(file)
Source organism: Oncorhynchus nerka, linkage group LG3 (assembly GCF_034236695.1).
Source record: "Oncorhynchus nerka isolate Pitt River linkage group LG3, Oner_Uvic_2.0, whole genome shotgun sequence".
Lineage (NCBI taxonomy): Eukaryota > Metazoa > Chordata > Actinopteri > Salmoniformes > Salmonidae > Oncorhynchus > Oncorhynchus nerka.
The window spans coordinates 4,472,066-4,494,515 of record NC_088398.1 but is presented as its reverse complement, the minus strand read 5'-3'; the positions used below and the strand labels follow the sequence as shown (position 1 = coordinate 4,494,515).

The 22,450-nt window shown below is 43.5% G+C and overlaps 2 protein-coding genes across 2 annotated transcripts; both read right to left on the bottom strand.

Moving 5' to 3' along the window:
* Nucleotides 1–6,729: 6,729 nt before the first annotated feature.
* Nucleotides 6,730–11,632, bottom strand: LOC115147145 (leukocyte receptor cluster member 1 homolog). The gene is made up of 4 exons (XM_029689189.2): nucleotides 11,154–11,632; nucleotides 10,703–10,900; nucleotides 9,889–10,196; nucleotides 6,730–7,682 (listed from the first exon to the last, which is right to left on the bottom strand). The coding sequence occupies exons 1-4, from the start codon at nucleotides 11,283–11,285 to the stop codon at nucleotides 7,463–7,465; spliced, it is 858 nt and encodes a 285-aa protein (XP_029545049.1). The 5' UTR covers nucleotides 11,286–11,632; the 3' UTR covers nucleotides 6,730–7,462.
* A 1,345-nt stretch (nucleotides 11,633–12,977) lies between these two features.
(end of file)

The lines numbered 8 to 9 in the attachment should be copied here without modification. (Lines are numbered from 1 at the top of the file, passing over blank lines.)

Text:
* Nucleotides 6,730–11,632, bottom strand: LOC115147145 (leukocyte receptor cluster member 1 homolog). The gene is made up of 4 exons (XM_029689189.2): nucleotides 11,154–11,632; nucleotides 10,703–10,900; nucleotides 9,889–10,196; nucleotides 6,730–7,682 (listed from the first exon to the last, which is right to left on the bottom strand). The coding sequence occupies exons 1-4, from the start codon at nucleotides 11,283–11,285 to the stop codon at nucleotides 7,463–7,465; spliced, it is 858 nt and encodes a 285-aa protein (XP_029545049.1). The 5' UTR covers nucleotides 11,286–11,632; the 3' UTR covers nucleotides 6,730–7,462.
* A 1,345-nt stretch (nucleotides 11,633–12,977) lies between these two features.